• Introducing the i-Lab – Harvard Magazine. "I believe that the next five to ten years of business are going to be radically different from anything that we have seen before. While we’ll still see a ton of disruption, I think the shift to the creative class powered by technology will push us into a new post-disruption world. More simply put, ‘ok, we have online social networking, mobility, connectivity and new business models everywhere, but now what?’ It’s going to be a very telling time, and it pleases me to see more traditional institutions (like Harvard) making tangible attempts to keep education at pace with this brave new world. If we can foster the spirit of innovation and entrepreneurship with those making serious life decisions in terms of professions and opportunities, there’s a much higher chance that we’ll all wind up being just a little bit better off." (Mitch for Alistair).
  • Quit Whining About SOPA and PIPA. Where’s the Public Outrage Over Internet Piracy? – Seattle Weekly. "I wasn’t going to pile-on another SOPA – PIPA piece (there’s plenty of ’em to go around… just look above), but I could not resist. In this op-ed piece, former Guns n’ Roses bassist, Duff McKagen, states his pro-SOPA case: ‘The fury from the Internet class is that the broad language in the pieces of legislation will be bad for start-ups, might prevent the next YouTube, or give the government the ability to take down a whole site because of one link to copyrighted works. In short, they’re opposed to the legislation because they think it will be bad for the Internet business. Bad for business. Anti-piracy legislation could be bad for the Internet business. It almost takes my breath away. Internet piracy has claimed half of the recorded music business, and made the prospect of making a living as a musician harder for artists of all rank and file. Why didn’t Google, or Facebook, or Wikipedia ever stand in solidarity with musicians, actors, and writers – most of whom have never known fame and fortune – as their works were stolen with no recourse on their sites?’ Remember folks, there are (at least) three sides to every story. What is the best part of this op-ed piece? Why, the 270+ comments, of course. Poor, Duff." (Mitch for Hugh).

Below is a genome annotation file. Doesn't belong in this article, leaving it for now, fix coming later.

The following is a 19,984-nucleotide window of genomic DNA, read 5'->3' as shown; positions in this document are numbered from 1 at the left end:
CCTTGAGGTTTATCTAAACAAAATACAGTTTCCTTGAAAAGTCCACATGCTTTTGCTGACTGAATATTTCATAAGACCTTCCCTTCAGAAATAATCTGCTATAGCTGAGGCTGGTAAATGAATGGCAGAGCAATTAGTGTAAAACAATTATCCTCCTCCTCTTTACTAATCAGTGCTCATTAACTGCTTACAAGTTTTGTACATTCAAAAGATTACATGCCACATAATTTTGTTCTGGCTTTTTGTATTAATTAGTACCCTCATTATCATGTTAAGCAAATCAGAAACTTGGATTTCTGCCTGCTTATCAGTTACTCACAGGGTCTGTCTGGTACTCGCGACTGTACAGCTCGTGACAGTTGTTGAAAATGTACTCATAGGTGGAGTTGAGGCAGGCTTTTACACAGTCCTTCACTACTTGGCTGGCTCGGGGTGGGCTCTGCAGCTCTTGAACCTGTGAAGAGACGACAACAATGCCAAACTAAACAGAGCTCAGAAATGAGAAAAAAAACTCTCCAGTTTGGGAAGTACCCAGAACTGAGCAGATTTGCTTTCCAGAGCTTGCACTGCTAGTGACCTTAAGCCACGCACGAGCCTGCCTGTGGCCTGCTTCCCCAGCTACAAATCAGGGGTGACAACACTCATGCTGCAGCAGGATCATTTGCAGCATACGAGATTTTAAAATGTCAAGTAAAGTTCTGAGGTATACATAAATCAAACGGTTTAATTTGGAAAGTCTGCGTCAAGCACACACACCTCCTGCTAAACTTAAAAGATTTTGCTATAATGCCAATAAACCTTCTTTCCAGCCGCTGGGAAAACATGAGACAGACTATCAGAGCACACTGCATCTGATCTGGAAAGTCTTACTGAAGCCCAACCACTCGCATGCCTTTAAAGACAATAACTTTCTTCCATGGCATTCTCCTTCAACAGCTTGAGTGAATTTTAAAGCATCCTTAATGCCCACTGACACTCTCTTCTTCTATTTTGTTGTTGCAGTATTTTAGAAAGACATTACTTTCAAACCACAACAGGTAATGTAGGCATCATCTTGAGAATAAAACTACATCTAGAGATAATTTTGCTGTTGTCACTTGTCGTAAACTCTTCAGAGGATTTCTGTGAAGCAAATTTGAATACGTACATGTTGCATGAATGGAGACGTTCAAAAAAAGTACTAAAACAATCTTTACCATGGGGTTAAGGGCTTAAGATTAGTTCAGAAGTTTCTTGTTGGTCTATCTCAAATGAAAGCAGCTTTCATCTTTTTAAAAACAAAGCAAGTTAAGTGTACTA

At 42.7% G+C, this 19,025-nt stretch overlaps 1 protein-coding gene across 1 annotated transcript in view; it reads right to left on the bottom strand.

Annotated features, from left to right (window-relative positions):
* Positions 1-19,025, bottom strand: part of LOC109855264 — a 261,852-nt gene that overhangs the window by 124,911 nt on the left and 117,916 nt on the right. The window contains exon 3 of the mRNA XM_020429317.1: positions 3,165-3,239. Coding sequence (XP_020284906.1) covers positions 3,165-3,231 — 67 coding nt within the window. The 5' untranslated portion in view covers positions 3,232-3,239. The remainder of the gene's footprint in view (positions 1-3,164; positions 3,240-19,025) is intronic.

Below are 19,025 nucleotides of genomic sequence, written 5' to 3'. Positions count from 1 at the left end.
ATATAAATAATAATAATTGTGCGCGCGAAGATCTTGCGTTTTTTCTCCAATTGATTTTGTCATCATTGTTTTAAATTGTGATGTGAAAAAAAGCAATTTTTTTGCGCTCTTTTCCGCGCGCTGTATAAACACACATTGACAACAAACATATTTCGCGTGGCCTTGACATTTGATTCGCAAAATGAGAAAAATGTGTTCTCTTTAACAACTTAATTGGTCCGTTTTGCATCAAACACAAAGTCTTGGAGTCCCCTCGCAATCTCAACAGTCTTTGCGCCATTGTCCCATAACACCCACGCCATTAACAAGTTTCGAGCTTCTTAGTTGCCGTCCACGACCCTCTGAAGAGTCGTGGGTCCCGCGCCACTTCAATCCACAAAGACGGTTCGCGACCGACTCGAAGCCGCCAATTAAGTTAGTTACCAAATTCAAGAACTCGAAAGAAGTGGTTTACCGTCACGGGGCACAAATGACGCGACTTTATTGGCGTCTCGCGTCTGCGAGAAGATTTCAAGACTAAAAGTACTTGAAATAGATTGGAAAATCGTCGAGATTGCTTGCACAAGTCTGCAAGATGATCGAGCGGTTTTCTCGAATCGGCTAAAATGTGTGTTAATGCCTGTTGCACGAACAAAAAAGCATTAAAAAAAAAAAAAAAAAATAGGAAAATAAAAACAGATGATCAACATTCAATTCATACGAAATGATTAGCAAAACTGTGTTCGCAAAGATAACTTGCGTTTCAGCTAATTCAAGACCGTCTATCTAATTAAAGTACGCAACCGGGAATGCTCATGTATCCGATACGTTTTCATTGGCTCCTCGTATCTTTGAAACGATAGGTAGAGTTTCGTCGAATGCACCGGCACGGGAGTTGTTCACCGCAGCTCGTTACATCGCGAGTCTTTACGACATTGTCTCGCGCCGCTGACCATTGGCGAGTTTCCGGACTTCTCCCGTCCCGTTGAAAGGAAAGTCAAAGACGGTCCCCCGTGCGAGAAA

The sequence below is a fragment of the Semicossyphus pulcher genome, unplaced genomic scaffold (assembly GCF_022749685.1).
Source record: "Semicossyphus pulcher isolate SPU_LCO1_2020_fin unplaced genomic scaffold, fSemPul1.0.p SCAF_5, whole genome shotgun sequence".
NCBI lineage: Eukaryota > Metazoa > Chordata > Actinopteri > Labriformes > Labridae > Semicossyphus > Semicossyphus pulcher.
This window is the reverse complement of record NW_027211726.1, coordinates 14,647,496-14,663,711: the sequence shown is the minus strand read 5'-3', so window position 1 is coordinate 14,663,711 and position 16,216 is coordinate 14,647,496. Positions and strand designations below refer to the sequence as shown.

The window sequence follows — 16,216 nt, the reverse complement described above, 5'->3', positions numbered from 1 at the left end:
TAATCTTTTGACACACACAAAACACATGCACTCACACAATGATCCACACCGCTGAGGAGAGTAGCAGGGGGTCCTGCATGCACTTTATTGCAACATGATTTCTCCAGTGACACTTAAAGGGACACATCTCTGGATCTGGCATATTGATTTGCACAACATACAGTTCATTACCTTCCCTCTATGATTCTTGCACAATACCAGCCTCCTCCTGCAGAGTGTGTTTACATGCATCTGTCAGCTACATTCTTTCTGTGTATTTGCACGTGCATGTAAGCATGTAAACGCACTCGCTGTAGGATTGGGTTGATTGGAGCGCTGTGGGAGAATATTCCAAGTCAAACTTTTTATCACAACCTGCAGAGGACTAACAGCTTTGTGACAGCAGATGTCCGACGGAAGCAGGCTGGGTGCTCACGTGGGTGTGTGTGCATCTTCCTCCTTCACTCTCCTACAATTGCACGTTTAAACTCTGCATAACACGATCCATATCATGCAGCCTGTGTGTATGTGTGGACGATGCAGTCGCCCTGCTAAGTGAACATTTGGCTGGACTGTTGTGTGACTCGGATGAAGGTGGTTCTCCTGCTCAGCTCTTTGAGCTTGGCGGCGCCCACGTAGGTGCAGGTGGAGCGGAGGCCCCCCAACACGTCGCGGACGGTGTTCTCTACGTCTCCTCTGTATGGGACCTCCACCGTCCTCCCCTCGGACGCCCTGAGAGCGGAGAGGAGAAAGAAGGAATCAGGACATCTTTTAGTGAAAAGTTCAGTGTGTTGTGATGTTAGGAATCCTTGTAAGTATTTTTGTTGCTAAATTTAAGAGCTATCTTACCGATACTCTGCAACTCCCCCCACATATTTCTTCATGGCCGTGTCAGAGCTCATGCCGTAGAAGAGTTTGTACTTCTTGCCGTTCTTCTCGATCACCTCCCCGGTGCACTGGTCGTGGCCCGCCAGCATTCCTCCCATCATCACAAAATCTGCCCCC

Now it’s your turn: in the comment section below pick one thing that you saw this week that inspired you and share it.


  1. Just read a recent New York Times article on “How U.S. Lost Out on iPhone Work” –
    According to the article, “building the iPhone in the United States would demand much more than hiring Americans — it would require transforming the national and global economies. Apple executives believe there simply aren’t enough American workers with the skills the company needs or factories with sufficient speed and flexibility.”
    However, I’m not sure I buy the belief that companies like Apple don’t hire American workers for manufacturing because they lack the skills (after all, they could train them). I think it’s because American workers don’t want to work 12 hour shifts, 6 days a week and live in dormitories, for minimum wage, as Chinese companies can currently require their workers. It will be interesting to see for how much longer (10 years? 20 years?) Chinese workers will accept these conditions.

Comments are closed.